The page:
Removing tonsils in children affects urinary incontinence

, medical expert
Last reviewed: 12.03.2022

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31 December 2021, 09:00

Surgical resection of the tissue of the tonsils and adenoid growths is a frequent surgical intervention that is prescribed for children with chronic and recurrent tonsillitis and pharyngitis. Sometimes the operation is accompanied by the removal of adenoid tissues. Scientists have noticed that adenotonsillectomy, which was performed on children suffering from obstructive sleep apnea, contributed to the reduction of episodic nocturnal enuresis.

The results of the research work were published by the specialists on the pages of the JAMA Otolaryngology Head&Neck Surgery publication .

Scientists have long proven the existence of a relationship between nocturnal enuresis and sleep apnea disease - a condition in which respiratory activity is suddenly interrupted during sleep, abruptly resuming after a short break. Bedwetting is diagnosed in almost half of children with this syndrome. It has been established that the cause of the pathology is often associated with a hypertrophic increase in the lymphoid-epithelial pharyngeal ring - a large accumulation of lymphoid tissue in the mucous membranes of the upper respiratory system. The apparatus is represented by the pharyngeal, lingual, laryngeal, tubal and palatine tonsils, as well as single follicles located in the mucous tissues of the pharynx and oropharynx. The researchers set out to test whether neutralizing the cause of the obstructive disorder could have an impact on episodic bedwetting.

About four hundred children suffering from mild sleep apnea were involved in the study . The average age of the participants was 6-7 years (in general - from 5 to 9 years). The children were divided into two groups. The first included small patients who underwent adenotonsillectomy. The second group included children who were subjected to observation and careful medical monitoring. The study continued for more than six months. After about seven months, the scientists summed up and noted that in the second observed group, the frequency of bedwetting was approximately twice the number that was in the group of children who underwent adenotonsillectomy. At the same time, the researchers indicated an 11% reduction in the incidence of episodic enuresis in patients after tonsil resection.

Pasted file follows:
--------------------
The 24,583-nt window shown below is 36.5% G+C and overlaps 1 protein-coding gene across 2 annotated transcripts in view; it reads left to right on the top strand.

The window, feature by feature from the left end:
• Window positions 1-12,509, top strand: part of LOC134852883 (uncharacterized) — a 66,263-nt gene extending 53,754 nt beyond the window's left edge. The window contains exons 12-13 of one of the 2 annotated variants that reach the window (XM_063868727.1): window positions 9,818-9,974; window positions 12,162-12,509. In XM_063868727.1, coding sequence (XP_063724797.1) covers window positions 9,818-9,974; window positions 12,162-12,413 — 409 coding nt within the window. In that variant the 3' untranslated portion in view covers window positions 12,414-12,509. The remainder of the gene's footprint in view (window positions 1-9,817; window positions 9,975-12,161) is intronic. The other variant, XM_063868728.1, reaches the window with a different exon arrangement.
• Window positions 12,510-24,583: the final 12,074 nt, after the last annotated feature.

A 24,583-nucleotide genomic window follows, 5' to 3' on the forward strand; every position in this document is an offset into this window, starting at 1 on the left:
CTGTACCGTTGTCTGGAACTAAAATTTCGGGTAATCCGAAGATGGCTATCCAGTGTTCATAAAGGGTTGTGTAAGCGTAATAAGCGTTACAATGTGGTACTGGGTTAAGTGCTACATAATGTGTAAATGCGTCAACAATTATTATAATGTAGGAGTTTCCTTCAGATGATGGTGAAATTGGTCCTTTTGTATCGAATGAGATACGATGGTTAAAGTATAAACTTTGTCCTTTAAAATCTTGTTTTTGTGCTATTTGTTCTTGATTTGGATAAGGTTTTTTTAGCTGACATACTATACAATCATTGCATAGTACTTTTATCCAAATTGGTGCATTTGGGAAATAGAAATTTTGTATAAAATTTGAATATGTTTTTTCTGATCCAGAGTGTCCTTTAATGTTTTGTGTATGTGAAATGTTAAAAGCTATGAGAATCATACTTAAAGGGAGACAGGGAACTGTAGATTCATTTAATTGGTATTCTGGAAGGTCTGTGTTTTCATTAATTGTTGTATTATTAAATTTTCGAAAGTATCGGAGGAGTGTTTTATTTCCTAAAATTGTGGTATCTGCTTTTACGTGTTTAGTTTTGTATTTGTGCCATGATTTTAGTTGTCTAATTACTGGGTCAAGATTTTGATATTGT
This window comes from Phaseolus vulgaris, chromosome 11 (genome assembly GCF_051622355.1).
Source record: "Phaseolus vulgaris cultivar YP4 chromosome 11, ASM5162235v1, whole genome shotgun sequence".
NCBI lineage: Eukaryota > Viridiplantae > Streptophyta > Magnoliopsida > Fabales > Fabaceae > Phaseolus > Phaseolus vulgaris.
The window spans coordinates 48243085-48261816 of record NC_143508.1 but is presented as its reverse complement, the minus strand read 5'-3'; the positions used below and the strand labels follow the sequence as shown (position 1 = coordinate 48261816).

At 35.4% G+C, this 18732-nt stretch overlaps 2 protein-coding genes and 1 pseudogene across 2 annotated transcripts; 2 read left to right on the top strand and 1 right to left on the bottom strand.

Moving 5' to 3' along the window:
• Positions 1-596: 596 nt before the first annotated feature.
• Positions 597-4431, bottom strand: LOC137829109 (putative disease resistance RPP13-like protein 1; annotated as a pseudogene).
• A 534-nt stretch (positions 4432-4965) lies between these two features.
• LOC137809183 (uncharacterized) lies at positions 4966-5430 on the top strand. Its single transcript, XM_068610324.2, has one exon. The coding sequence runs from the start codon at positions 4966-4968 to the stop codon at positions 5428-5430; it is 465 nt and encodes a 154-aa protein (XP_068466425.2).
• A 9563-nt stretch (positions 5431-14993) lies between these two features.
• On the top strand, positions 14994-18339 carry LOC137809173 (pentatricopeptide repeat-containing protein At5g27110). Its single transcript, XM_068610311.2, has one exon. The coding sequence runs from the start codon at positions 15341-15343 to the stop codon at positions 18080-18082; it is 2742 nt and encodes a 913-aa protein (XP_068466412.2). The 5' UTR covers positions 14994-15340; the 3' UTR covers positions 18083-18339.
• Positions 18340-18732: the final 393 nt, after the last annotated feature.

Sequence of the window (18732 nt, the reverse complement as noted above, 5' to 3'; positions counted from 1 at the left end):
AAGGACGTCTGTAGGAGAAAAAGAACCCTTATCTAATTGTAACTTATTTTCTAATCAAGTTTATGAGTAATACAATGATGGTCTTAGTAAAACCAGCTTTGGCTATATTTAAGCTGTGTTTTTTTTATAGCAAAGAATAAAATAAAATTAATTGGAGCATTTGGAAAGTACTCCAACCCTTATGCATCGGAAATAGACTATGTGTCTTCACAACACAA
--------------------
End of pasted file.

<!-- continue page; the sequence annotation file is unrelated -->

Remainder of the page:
In the explanatory information to the research work, it is indicated that bedwetting was more often diagnosed in girls. Attention was also paid to age characteristics, racial and ethnic origin of the subjects, tendency to obesity, hypopnea/apnea ratio. The existence of a connection between these factors and the improvement in the well-being of children has not been proven.

As the team of researchers explained, the results of their work are indeed very important. Children suffering from nocturnal urinary incontinence should be examined by a pediatric otorhinolaryngologist. It is important to timely assess the presence of clinical indications for adenotonsillectomy.

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